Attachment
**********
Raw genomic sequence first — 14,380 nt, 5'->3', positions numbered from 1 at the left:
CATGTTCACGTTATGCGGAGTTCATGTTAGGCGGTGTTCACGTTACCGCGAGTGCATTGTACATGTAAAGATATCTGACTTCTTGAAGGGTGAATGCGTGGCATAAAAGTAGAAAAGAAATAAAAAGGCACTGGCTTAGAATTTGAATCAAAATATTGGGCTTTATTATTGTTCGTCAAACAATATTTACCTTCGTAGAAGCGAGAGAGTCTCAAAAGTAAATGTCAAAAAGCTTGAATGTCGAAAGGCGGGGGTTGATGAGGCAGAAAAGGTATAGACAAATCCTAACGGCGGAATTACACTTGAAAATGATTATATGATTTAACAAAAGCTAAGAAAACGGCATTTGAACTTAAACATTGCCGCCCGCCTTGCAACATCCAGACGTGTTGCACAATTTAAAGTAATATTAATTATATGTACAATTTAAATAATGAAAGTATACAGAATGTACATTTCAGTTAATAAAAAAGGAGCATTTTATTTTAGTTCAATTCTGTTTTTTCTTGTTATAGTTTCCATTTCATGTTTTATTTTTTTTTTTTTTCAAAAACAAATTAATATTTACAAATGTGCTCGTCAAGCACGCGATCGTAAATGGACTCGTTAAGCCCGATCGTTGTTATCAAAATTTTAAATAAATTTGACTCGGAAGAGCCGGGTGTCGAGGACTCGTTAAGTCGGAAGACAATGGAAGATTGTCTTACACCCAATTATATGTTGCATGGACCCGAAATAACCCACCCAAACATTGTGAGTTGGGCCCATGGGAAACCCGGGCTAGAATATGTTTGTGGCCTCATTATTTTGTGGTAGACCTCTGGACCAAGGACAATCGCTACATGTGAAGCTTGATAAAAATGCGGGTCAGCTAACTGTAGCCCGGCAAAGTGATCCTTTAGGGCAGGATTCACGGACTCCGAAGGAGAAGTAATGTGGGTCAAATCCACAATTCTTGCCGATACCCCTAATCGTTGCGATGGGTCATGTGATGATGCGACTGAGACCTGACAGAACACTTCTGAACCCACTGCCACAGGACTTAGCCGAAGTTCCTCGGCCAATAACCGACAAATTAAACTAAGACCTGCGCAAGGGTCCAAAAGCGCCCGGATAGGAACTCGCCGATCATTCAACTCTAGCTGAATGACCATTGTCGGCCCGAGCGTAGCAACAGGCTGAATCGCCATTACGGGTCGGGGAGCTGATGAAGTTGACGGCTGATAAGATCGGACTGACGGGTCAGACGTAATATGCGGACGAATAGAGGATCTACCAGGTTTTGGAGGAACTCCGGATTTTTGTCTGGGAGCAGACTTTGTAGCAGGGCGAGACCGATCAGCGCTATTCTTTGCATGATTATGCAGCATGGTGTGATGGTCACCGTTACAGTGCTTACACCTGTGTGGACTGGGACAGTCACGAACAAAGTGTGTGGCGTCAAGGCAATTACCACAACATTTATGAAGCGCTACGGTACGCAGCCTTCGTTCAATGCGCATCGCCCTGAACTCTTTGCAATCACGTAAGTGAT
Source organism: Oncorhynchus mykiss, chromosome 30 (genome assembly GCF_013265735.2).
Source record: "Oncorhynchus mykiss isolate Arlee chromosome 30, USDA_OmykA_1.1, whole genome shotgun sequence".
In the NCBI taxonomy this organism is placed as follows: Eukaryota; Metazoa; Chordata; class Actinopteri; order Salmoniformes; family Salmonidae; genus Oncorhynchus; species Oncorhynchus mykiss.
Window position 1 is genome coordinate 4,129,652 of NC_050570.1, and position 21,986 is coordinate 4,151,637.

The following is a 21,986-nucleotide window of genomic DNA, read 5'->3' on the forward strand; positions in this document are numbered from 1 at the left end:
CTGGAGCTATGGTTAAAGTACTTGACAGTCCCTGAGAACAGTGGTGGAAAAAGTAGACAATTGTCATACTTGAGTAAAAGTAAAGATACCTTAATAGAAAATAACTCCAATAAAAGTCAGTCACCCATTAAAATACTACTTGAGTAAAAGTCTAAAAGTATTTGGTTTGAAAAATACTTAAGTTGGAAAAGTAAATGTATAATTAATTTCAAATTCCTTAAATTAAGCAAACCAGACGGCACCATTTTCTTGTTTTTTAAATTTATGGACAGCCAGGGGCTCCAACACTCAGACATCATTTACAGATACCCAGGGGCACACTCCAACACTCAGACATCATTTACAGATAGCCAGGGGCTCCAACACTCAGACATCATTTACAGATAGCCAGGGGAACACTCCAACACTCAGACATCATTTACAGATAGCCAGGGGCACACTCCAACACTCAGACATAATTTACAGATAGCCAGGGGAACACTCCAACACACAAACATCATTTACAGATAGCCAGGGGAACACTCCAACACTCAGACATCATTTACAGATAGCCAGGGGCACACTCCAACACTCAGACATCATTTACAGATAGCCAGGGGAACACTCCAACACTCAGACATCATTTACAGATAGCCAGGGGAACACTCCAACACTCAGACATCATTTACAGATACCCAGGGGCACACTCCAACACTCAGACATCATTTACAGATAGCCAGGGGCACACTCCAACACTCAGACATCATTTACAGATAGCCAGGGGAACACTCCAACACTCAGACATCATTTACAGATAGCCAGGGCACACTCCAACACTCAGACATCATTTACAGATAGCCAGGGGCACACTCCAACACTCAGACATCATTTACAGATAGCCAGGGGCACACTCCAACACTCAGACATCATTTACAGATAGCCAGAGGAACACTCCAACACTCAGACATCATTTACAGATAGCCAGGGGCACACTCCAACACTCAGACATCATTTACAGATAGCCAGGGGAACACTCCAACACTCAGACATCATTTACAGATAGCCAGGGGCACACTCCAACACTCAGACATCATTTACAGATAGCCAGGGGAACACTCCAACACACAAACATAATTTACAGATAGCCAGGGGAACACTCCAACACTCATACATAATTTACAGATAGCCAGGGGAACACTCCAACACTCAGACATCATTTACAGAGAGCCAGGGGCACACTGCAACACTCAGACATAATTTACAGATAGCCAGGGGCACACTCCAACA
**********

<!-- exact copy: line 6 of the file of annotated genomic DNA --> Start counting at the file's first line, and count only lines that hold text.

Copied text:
Window position 1 is genome coordinate 4,129,652 of NC_050570.1, and position 21,986 is coordinate 4,151,637.